Plans for the controversial East End Connector highway would wipe out their neighborhood and residents are concerned they won't get a fair price for their property.
Property owners met at the convention center for free legal advice.
"I know they're going to go by tax value and tax value on property is not what the property is actually worth," said property owner Renee Lindsley.
Value and compensation are at stake for Lindsley and the dozen or so people who live in a Durham area now ripe for eminent domain
"Just don't want to be put out in the cold," said business owner Marty O'Steen.
O'Steen fears building the long-awaited East End Connector will destroy the graphics business he created 29 years ago and had hoped to pass down to his children. He's got a laundry list of worries.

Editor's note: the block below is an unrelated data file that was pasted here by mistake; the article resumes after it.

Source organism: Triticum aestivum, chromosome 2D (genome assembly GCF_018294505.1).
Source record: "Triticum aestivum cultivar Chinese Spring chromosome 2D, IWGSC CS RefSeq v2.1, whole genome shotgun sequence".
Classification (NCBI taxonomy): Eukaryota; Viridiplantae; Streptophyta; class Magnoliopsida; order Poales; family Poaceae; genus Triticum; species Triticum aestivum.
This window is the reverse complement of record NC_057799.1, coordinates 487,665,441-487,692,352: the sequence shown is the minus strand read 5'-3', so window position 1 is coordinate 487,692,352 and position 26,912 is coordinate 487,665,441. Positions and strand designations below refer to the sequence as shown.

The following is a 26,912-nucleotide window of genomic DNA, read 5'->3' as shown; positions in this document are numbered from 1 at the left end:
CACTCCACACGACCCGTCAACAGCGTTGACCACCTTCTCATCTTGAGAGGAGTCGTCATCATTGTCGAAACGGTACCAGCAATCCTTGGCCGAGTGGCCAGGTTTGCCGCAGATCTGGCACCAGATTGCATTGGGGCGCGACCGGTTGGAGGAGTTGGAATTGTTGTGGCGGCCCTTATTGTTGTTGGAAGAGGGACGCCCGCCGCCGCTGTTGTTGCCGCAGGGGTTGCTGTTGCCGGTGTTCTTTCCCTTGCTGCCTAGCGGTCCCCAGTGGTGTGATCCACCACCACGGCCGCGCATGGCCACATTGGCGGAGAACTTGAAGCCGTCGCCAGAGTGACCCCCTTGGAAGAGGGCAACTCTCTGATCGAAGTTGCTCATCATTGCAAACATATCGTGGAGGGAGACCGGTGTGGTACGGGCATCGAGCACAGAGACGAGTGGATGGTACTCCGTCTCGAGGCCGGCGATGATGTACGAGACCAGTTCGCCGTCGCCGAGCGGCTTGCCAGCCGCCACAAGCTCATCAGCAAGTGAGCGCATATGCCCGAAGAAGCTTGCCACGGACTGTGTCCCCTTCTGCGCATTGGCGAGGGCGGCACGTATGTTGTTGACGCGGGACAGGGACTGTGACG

"Loss of business, having to buy another piece of property, move find a location that will appeal to us," said O'Steen.
The Department of Transportation's $180 million layout runs nearly four miles. It would connect the Durham Freeway to U.S. Highway 70. It would give drivers on Interstate 40 a fast route to I-85 without driving through the Bull City.
The blue print is pretty much signed, sealed and ready for delivery, but Stan Abrams said it's not yet a done deal.
"Now, DOT is at a point of actually contacting individual property owners and meeting with them and beginning the process of negotiating," said Abrams.
Abram's law firm hosted the meeting to let owners know they don't have to take the DOT's initial offer and that they can actually have a jury trial.
They are options most at the meeting would rather not have to consider.
"It's a major inconvenience," said Lindsley.
The DOT will hold an informational meeting next Tuesday for all property owners who are involved.